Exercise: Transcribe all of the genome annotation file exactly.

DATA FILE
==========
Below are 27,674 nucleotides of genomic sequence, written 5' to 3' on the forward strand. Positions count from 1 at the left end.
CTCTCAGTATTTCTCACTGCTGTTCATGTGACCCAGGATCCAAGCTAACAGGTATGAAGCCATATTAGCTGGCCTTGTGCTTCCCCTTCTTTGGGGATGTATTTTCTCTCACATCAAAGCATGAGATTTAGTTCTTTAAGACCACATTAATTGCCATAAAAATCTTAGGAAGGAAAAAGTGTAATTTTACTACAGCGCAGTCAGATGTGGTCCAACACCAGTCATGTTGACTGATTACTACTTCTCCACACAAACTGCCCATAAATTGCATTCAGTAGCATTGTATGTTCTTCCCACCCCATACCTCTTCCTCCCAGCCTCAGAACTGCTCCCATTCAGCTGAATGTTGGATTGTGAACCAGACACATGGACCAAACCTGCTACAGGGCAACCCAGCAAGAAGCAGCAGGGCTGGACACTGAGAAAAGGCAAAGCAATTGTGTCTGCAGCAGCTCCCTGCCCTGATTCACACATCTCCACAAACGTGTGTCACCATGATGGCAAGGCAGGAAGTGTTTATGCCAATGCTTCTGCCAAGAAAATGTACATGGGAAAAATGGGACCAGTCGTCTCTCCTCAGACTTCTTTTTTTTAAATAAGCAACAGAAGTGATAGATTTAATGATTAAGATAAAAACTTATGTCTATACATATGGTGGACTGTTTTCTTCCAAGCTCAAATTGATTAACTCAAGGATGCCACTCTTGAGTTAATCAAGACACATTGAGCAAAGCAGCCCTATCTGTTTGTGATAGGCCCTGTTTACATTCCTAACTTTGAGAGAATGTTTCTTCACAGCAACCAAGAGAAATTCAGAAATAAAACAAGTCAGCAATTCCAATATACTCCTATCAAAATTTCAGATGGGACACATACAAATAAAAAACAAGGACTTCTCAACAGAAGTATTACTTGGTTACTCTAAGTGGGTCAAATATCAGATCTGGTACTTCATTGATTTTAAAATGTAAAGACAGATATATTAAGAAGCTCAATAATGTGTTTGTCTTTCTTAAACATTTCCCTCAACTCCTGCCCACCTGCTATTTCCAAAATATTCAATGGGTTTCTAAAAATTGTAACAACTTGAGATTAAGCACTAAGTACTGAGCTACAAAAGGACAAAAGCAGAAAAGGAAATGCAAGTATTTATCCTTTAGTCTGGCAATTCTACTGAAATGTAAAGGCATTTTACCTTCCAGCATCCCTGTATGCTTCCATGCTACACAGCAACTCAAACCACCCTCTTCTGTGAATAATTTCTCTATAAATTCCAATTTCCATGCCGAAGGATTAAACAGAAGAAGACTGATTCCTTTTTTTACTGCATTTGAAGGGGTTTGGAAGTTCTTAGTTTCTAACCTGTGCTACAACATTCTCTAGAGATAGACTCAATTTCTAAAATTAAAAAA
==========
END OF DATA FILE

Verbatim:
Below are 27,674 nucleotides of genomic sequence, written 5' to 3' on the forward strand. Positions count from 1 at the left end.
CTCTCAGTATTTCTCACTGCTGTTCATGTGACCCAGGATCCAAGCTAACAGGTATGAAGCCATATTAGCTGGCCTTGTGCTTCCCCTTCTTTGGGGATGTATTTTCTCTCACATCAAAGCATGAGATTTAGTTCTTTAAGACCACATTAATTGCCATAAAAATCTTAGGAAGGAAAAAGTGTAATTTTACTACAGCGCAGTCAGATGTGGTCCAACACCAGTCATGTTGACTGATTACTACTTCTCCACACAAACTGCCCATAAATTGCATTCAGTAGCATTGTATGTTCTTCCCACCCCATACCTCTTCCTCCCAGCCTCAGAACTGCTCCCATTCAGCTGAATGTTGGATTGTGAACCAGACACATGGACCAAACCTGCTACAGGGCAACCCAGCAAGAAGCAGCAGGGCTGGACACTGAGAAAAGGCAAAGCAATTGTGTCTGCAGCAGCTCCCTGCCCTGATTCACACATCTCCACAAACGTGTGTCACCATGATGGCAAGGCAGGAAGTGTTTATGCCAATGCTTCTGCCAAGAAAATGTACATGGGAAAAATGGGACCAGTCGTCTCTCCTCAGACTTCTTTTTTTTAAATAAGCAACAGAAGTGATAGATTTAATGATTAAGATAAAAACTTATGTCTATACATATGGTGGACTGTTTTCTTCCAAGCTCAAATTGATTAACTCAAGGATGCCACTCTTGAGTTAATCAAGACACATTGAGCAAAGCAGCCCTATCTGTTTGTGATAGGCCCTGTTTACATTCCTAACTTTGAGAGAATGTTTCTTCACAGCAACCAAGAGAAATTCAGAAATAAAACAAGTCAGCAATTCCAATATACTCCTATCAAAATTTCAGATGGGACACATACAAATAAAAAACAAGGACTTCTCAACAGAAGTATTACTTGGTTACTCTAAGTGGGTCAAATATCAGATCTGGTACTTCATTGATTTTAAAATGTAAAGACAGATATATTAAGAAGCTCAATAATGTGTTTGTCTTTCTTAAACATTTCCCTCAACTCCTGCCCACCTGCTATTTCCAAAATATTCAATGGGTTTCTAAAAATTGTAACAACTTGAGATTAAGCACTAAGTACTGAGCTACAAAAGGACAAAAGCAGAAAAGGAAATGCAAGTATTTATCCTTTAGTCTGGCAATTCTACTGAAATGTAAAGGCATTTTACCTTCCAGCATCCCTGTATGCTTCCATGCTACACAGCAACTCAAACCACCCTCTTCTGTGAATAATTTCTCTATAAATTCCAATTTCCATGCCGAAGGATTAAACAGAAGAAGACTGATTCCTTTTTTTACTGCATTTGAAGGGGTTTGGAAGTTCTTAGTTTCTAACCTGTGCTACAACATTCTCTAGAGATAGACTCAATTTCTAAAATTAAAAAA